When the European Union voted to add Hezbollah’s name to its list of terrorist organizations, it simultaneously added one more item to the growing list of costs the Lebanese group is incurring for its brazen intervention in Syria’s civil war.
Jumping into the Syrian fray is taking a significant toll on Hezbollah, and it could ultimately take an even greater one on Lebanon. Still, Hezbollah calculates the risk would be even greater if it sat out the uprising against Syrian President Bashar al-Assad. Whether that decision will pay off is yet to be seen.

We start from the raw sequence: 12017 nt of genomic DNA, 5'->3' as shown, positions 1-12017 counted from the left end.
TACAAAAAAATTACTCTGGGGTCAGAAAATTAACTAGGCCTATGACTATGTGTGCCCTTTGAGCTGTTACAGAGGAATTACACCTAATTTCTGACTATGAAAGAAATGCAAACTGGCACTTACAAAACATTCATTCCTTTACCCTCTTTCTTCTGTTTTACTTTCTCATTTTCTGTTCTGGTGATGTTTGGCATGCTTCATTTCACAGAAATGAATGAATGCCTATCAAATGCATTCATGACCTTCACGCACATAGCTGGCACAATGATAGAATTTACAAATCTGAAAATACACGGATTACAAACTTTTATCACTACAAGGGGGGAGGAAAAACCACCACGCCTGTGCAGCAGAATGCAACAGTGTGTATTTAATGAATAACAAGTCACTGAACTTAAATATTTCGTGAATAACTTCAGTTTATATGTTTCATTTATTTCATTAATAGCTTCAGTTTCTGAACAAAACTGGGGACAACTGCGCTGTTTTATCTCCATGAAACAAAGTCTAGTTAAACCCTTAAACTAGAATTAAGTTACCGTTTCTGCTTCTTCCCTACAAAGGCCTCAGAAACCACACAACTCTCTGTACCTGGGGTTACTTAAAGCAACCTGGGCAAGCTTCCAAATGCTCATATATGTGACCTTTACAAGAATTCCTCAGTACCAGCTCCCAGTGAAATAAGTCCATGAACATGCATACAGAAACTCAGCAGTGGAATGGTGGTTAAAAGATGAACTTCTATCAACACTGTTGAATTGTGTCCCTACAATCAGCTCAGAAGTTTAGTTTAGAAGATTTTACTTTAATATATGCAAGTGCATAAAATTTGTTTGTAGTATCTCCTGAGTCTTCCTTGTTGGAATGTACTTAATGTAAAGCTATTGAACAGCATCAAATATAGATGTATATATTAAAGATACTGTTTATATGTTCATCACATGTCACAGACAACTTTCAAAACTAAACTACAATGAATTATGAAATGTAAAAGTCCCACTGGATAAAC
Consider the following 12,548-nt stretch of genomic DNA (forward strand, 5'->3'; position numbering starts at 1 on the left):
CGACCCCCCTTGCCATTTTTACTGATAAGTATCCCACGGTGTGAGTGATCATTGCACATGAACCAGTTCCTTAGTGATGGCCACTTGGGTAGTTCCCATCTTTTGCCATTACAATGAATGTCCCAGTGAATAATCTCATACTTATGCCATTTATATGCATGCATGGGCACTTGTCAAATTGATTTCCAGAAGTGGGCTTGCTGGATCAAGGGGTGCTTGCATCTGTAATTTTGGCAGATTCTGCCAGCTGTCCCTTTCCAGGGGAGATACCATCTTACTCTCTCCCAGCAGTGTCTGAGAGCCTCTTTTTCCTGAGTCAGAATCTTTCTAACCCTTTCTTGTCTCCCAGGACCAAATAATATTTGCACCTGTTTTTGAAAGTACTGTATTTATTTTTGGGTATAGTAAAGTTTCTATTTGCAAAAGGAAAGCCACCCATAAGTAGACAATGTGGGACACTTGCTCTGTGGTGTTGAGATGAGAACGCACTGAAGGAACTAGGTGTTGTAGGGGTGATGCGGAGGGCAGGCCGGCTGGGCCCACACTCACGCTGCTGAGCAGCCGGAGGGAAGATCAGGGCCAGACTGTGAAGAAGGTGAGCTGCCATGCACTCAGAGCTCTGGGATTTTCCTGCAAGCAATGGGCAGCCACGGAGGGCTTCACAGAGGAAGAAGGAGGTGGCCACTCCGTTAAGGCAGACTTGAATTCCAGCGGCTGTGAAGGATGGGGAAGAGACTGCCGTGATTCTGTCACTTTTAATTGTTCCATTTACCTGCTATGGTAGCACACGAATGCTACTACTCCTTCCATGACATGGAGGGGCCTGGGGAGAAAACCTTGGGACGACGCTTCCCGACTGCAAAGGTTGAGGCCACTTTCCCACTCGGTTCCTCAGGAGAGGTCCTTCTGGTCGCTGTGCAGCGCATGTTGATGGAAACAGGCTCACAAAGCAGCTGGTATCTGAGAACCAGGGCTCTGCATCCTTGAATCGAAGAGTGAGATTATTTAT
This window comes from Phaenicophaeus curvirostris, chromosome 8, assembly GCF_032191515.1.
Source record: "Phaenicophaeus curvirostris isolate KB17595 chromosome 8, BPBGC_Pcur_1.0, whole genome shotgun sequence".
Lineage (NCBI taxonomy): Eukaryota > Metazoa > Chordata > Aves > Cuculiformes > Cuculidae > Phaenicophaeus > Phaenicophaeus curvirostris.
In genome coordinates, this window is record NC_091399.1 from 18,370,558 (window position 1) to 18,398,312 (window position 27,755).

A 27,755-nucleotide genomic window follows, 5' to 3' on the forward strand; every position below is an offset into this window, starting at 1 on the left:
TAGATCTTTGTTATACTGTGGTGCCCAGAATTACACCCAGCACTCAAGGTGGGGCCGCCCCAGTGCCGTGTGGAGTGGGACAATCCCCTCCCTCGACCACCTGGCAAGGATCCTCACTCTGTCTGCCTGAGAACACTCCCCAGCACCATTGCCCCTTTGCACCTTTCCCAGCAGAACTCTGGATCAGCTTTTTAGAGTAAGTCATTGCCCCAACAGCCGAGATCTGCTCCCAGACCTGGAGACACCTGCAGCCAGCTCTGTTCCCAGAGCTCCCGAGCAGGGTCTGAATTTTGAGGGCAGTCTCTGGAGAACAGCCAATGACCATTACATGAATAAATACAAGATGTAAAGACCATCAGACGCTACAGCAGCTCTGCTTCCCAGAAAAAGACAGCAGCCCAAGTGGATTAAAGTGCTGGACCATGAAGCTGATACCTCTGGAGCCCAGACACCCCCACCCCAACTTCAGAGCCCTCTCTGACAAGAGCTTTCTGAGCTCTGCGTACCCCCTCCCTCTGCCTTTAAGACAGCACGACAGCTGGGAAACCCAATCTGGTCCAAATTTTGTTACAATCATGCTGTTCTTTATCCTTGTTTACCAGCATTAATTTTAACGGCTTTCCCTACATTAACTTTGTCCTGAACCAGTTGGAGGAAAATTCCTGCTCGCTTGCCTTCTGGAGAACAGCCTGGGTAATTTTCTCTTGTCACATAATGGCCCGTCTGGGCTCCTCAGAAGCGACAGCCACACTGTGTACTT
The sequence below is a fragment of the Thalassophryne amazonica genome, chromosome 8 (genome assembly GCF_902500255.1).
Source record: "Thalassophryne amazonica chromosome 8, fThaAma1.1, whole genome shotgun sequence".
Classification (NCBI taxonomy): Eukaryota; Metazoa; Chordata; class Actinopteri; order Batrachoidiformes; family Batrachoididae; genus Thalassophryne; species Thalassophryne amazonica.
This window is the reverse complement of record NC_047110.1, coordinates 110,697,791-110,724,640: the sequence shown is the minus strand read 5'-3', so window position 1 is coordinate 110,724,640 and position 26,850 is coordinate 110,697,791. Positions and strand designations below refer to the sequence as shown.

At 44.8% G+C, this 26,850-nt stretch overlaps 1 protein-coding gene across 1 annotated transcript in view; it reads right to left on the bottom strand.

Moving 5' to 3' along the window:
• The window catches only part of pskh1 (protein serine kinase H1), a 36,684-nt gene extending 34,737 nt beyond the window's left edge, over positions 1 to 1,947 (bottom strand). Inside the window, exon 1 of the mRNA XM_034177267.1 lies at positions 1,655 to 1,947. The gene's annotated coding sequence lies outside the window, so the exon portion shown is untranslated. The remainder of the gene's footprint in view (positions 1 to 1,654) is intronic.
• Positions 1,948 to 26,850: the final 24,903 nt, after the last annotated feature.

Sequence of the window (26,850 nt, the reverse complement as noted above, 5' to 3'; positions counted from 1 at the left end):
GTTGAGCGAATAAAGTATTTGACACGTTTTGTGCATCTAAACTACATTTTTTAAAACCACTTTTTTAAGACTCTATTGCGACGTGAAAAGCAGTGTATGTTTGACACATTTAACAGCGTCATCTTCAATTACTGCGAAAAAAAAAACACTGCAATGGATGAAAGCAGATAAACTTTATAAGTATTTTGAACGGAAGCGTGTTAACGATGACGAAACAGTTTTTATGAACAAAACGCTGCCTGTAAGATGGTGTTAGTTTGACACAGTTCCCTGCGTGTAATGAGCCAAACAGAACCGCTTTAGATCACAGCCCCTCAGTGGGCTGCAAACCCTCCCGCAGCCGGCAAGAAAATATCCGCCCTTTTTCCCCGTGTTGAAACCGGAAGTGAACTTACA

Europe was careful to name Hezbollah’s “military wing” in its terrorism decision even though the organization is thoroughly unified. In effect, without its military operations Hezbollah would not amount to very much. But some in the EU thought the distinction might help prevent even more instability in fragile Lebanon, where the Shiite militant group is the most powerful political and military player, complete with a private military force that is stronger than the national army.